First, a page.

In this extract from his article in the March 2019 issue of The Strad, the cellist explains his use of ‘impulse units’ to break down fast passages. Plus, 6 video tutorials

Hans Jørgen Jensen

This is an extract of a longer Technique article in the March 2019 issue of The Strad. To see in full, download now on desktop computer or via the The Strad App, or buy the print edition

Some musicians love playing fast. Others struggle with it, both psychologically and physically: they can’t control their tempo, they play too loudly, their fingers collapse and lose their natural curvature, they have unnecessary tension in different parts of the body, they make facial grimaces, or they lift their fingers too high.

It’s important that you learn specific skills to help you overcome these problems. These can be developed over a few years, so that you learn to practise fast passages effectively as your technique evolves. That will be particularly important later on, especially if you have to join an orchestra and play, say, Strauss’s Don Juan at 𝅘𝅥 = 180!

EXERCISES

Ex 1,2

One of the most important foundations of string technique is a good vibrato, to free up the left hand. With that in place, the best way to learn to play really fast is through interval training, like a runner.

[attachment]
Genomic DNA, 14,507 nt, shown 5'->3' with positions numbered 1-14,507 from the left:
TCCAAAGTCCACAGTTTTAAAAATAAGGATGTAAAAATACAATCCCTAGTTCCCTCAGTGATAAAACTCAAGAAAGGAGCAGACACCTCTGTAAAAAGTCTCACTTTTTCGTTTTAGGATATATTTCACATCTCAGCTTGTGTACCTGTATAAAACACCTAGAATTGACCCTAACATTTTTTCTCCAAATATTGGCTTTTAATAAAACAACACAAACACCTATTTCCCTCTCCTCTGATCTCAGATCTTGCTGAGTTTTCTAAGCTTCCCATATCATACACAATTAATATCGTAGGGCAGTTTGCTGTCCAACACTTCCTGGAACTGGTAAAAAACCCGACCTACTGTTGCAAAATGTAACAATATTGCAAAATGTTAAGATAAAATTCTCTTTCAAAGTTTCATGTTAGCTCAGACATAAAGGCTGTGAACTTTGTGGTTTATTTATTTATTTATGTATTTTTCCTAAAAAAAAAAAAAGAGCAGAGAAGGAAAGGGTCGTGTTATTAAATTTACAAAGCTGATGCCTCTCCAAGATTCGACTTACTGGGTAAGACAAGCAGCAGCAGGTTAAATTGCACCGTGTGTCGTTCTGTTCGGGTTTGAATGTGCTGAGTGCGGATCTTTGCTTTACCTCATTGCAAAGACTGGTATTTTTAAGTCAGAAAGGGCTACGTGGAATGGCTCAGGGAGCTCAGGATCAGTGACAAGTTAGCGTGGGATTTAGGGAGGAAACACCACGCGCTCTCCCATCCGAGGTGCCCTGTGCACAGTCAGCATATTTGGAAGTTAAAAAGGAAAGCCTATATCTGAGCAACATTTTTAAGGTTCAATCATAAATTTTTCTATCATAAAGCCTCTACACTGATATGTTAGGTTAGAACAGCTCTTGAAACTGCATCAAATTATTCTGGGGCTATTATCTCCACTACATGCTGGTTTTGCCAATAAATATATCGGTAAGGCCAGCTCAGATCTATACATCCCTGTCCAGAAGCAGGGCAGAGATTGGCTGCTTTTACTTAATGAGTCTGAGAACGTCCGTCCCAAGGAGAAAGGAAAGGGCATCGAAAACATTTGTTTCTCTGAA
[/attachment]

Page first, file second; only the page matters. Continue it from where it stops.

Practise difficult passages by breaking them down into shorter impulse units, as shown in exercises 1 and 2. Pause on the first note of each group, then play the next impulse as fast and cleanly as you can. To play really quickly, you will have to keep your fingers close to the string: the faster you go, the smaller the movement needed in both your hands. Practising in this way will teach you to feel overall impulses, rather than individual finger movements. That way the music won’t seem so fast.

Ex 3,4

The next exercise, by cellist Bernhard Cossmann, is great for building speed and dexterity in the left hand. Practise my warm-up (exercise 3) before you try exercise 4 at different tempos and gradually build up the speed. Keep a light left-hand touch, supported by rotation of the forearm; and be careful not to squeeze the instrument neck with your thumb. In the extended positions, be especially careful to release the weight in the first finger.

Hans Jørgen Jensen is professor of cello at the Bienen School of Music at Northwestern University, Illinois, and at the Glenn Gould School, Ontario

This is an extract of a longer Technique article in the March 2019 issue of The Strad. To see in full, download now on desktop computer or via the The Strad App, or buy the print edition